Becoming so enthusiastic on his campaign of US impotency, the Chinese mainland began bombing the offshore islands that were in the hands of the Nationalists. It was the preliminary phase of a Chinese all-out attack on the Nationalists’ last outpost. One-half billion ‘neutral’ Asians watched keenly as US leaders measured the risk and fathomed the depths of their own moral convictions. In February 1955, the Chinese Reds and other world Communists got their answer. A US Congressional resolution supported by both parties (things used to happen that way), confirmed the authority of the President to station the Seventh Fleet into the Formosa Straits and give orders to wage an all-out war if attacked. This would obviously include the use of nuclear weapons.
The ‘little nations’ of South East Asia stood up and cheered. At the Afro-Asian conference at Bandung, several of the ‘little nations’ chose to badger the Chinese Communist delegates with cries of ‘Communist colonialism’ and ‘Communist aggression’. It was a severe blow to the prestige and propaganda of Mao Tse-tung and his Communis backers in Moscow. Within weeks of this ‘stand firm’ policy, the Chinese began releasing prisoners they had held illegally. The issue of Formosa was allowed to slip quietly into the background. (Unfortunately, it has been permitted to be resurrected as a result of weakness shown by the current leadership in DC.) We find that most bullies will back off when challenged. Frequently the strength for that challenge comes from the Word of God as promulgated by our Christian church leadership. There seemed to be a general satisfaction with the new and unexpected turn of events throughout the world and the democracies settled back once more to the pursuit of their own affairs. But just as biblical history has taught us, Satan…just like the Communists…knows when to regroup and attack from a different direction.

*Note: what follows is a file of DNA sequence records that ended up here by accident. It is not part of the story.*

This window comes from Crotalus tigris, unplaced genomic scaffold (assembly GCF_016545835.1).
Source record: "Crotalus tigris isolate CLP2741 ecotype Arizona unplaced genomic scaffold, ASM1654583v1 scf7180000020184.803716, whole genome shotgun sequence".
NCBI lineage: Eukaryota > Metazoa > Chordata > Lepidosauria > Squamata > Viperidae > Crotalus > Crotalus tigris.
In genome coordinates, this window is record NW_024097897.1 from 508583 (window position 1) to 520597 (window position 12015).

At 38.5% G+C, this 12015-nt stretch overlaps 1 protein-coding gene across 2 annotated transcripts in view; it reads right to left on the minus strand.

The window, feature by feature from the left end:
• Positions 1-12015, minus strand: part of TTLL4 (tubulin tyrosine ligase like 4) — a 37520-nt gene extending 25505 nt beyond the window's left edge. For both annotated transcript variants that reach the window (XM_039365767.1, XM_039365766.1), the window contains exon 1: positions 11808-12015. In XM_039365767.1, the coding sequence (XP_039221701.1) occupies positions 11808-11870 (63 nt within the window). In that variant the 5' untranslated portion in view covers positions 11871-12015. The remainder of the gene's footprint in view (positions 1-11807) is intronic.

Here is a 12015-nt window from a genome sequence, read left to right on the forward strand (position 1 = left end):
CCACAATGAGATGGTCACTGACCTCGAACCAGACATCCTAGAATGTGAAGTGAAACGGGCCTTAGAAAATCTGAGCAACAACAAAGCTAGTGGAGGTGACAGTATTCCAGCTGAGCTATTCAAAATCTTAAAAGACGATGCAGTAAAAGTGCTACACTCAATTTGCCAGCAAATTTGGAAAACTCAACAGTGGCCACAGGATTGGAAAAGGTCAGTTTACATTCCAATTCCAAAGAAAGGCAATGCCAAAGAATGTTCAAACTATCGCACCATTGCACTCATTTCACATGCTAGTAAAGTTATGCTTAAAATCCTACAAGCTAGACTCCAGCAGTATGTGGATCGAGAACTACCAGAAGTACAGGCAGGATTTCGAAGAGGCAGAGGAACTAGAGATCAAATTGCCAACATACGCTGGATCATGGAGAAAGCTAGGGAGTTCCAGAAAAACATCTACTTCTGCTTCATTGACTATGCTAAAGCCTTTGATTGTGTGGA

Alert Americans were reminded of a significant statement made by Dimitry Manuilsky who represented the USSR in presiding over the Security Council of the United Nations in 1949. At the Lenin School of Political Warfare in Moscow he had taught:
“War to the hilt between communism and capitalism is inevitable. Today, of course, we are not strong enough to attack…to win we shall need the element of surprise. The bourgeoisie will have to be put to sleep. So, we shall begin by launching the most spectacular peace movements on record. There will be electrifying overtures and unheard concessions. The capitalist countries, stupid and decadent, will rejoice to cooperate in their own destruction. They will leap at another chance to be friends. As soon as their guard is down, we shall smash them with our clinched fist!” (Quoted by Joseph Kornfeder in a letter to Dr. J.D. Bales of Harding College dated March 7, 1961. Quoted in part by Manuilsky to a group of senior Lenin School students in March 1930, where Kornfeder as a student was present.)
Where in today’s world, do we find politicians who are dedicated to fighting potential enemies of the nation, while they are fighting each other for power and influence? This type of education is an excellent opportunity for the church to educate congregations on the threats around us…threats to the very church itself. Are many of our church leaders too fearful of offending to be willing to state facts about the political evil that surrounds us?
Next week we will take a look at what life is like in the communist world. Some people are so easily fooled by promises of a perfect world where all of their needs are provided by a generous government, only to find that this generosity was meant to enslave. Are we facing a similar situation in the United States today? Hopefully the next few weeks will help you decide for yourself. I hope that church leadership will take time to consider where it stands in this battle for slavery over freedom…evil over good.
“Those who are too smart to engage in politics are punished by being governed by those who are dumber.” Plato, ancient Greek Philosopher